The suspect immediately exited his vehicle and displayed unsafe behavior, ignoring the deputy’s commands. Many cops have been hurt and killed in this type of situation.

As a reminder of the dangers of this job, preliminary 2011 fatality statistics have been posted at the National Law Enforcement Officers Memorial Fund website,


©2011 H. Hiatt/ All
articles/posts on this blog are copyrighted original material that may not be
reproduced in part or whole in any electronic or printed medium without prior
permission from H. Hiatt/

2 thoughts on “Vindication

  1. Thanks for stopping by. I made a one word edit to your post.

    No one wants to be treated this way, you’re right. I would investigate if this happened to me or someone I’m close to and not just accept it as it went down. I just don’t have a lot of empathy for Oachs because he was unwise to exit his vehicle and show attitude. Had he stayed in his vehicle, this probably wouldn’t have happened. That is a major officer safety red flag, and there are cops who would have had their weapons drawn at that point.

    While I can’t say that what went down was brilliant or textbook, I am glad that Franklin was able to go home to his family that night. Some cops in these close quarters situations never do. I asked myself what I would do in that situation if I were a cop and my inclination would be to maintain control for safety reasons. I don’t know what that guy’s reaching for or why he’s so cocky.

    It’s what happened after this that is the lingering issue. I would be fine with Franklin being disciplined for doing something wrong. As a survivor of officer-involved domestic violence, I have very strong beliefs about police accountability. VERY strong, as you’ll see elsewhere on my blog. However, no taxpayer should be okay with any sort of coverup on behalf of a public servant’s buddy or making an officer look worse than he is. I’ve been through something similar and know how hard it is to fight an agency that’s trying to cover its behind.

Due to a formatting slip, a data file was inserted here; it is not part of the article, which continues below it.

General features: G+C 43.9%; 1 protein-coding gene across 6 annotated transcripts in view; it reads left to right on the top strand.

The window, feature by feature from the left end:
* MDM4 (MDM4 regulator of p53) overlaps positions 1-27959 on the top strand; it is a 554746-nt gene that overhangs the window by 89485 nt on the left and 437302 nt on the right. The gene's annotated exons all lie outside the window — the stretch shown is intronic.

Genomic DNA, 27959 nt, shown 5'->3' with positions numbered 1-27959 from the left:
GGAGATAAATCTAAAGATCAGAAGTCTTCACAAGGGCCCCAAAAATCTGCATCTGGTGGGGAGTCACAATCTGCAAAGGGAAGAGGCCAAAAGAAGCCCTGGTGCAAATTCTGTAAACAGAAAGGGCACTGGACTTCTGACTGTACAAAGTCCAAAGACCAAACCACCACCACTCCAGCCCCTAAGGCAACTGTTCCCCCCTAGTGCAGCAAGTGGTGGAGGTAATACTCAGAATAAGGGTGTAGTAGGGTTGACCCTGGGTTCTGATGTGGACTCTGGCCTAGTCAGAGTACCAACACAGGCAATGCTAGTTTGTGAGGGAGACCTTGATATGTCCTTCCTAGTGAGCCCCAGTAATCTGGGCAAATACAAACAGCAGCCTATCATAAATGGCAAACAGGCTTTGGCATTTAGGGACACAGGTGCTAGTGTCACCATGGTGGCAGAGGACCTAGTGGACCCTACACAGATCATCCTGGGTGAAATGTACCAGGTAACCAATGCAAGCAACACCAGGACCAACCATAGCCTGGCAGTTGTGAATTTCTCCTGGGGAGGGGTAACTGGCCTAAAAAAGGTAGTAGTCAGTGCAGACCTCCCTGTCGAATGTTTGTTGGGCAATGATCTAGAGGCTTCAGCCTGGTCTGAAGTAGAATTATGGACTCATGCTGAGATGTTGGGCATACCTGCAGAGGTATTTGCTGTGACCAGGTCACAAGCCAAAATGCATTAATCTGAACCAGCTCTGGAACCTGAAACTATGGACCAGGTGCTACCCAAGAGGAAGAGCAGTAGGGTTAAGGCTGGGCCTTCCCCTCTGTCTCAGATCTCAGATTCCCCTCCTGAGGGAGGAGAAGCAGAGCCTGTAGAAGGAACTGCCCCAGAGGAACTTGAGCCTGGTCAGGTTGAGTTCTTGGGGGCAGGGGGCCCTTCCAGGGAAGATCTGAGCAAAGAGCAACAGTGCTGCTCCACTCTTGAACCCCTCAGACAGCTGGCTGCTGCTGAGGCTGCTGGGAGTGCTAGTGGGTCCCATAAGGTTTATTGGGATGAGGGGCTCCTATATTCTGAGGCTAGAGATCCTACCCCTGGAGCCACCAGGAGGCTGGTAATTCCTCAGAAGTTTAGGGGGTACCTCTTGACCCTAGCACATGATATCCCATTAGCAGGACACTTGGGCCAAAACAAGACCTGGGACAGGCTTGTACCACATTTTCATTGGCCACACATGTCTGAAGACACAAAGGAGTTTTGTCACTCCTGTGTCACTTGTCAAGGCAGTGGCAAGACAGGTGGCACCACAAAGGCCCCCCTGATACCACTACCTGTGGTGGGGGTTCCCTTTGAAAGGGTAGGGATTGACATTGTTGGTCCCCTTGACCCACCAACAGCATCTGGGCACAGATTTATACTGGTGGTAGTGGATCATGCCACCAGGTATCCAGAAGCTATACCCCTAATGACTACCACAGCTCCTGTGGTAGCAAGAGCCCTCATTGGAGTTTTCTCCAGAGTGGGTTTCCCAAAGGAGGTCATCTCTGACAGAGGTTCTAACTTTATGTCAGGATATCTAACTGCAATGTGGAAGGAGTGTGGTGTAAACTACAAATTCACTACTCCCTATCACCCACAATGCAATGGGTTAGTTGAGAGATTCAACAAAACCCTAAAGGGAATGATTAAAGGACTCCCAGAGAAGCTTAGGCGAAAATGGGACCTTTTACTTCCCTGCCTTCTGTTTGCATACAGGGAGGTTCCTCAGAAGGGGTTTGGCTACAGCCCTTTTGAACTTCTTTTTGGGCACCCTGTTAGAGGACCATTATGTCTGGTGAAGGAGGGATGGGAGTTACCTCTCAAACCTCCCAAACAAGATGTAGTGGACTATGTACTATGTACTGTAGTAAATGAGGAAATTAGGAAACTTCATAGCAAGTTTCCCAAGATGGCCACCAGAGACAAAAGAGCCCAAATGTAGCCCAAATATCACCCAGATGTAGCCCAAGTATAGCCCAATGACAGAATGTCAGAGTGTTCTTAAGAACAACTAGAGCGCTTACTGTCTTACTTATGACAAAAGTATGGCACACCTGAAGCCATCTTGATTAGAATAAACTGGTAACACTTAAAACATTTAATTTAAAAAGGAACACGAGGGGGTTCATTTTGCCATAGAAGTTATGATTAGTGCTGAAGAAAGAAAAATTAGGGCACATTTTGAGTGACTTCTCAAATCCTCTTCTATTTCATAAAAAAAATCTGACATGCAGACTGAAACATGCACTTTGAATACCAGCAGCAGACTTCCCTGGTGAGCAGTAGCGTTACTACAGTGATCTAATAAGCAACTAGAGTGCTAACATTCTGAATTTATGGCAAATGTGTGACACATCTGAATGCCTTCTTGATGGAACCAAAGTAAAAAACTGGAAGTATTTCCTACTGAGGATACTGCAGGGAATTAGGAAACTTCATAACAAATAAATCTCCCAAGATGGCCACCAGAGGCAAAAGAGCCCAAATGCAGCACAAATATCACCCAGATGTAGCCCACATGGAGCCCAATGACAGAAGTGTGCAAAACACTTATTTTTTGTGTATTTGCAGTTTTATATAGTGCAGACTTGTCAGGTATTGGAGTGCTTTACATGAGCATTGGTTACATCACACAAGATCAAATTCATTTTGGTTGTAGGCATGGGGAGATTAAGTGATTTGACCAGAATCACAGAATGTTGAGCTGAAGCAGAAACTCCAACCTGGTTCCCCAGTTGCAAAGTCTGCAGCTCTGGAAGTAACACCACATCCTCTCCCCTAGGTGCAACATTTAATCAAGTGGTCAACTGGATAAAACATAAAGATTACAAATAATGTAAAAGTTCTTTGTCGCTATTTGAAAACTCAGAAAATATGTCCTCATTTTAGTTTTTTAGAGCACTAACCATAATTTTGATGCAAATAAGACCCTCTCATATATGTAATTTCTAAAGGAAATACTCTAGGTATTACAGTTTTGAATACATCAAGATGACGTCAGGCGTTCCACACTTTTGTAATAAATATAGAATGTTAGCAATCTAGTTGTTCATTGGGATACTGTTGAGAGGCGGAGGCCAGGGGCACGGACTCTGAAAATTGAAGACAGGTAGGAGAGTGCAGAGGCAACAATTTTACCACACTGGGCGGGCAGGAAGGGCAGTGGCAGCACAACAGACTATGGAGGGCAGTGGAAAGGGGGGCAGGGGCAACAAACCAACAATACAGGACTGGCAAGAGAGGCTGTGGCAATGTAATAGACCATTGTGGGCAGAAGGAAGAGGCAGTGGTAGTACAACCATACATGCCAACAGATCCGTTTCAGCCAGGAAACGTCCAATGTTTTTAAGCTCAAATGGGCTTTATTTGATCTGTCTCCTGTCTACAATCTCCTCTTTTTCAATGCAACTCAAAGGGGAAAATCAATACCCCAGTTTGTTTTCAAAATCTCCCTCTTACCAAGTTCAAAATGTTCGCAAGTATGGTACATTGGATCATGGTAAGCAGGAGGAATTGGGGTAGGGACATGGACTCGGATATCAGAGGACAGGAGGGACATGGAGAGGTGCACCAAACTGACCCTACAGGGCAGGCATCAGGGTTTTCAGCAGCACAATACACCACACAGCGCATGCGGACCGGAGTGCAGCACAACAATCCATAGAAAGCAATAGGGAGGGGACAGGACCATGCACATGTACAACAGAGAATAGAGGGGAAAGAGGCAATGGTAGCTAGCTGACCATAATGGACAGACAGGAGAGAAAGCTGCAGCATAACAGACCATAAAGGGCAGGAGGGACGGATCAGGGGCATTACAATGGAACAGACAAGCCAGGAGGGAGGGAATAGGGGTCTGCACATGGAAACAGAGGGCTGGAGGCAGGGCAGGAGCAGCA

I want to answer your last sentence but am not sure I understand. I think you’re saying that the court didn’t rule in Franklin’s favor on all counts and you’re correct. The jury did award him about $200,000 though, which he may never see and which might be sucked up by attorney fees. So he did win on that count, and that count is vindication, an acknowledgment that he suffered an injustice.

    It’s difficult to see both sides in these issues sometimes. My bottom line, though, is that even if Franklin did something blatantly evil that could not be justified by any stretch of the imagination, his superiors still shouldn’t have misrepresented, altered, or otherwise messed with the case in the ways they are alleged to have done.


  2. Too much is made about being a retired deputy with the same department and would you want your brother, sister, wife, son treated in this manner. This was a traffice violation stop and mr. Oachs was not a suspect in a robbery or murder case. Incidently had this been a minority instead of a former officer Jesse Jackson would have been on the first flight down to support his brother. The court upheld the High sheriffs right to fire Deputy Franklin but that it erred in the internal investigation which the sheriff agreed mistakes had been made.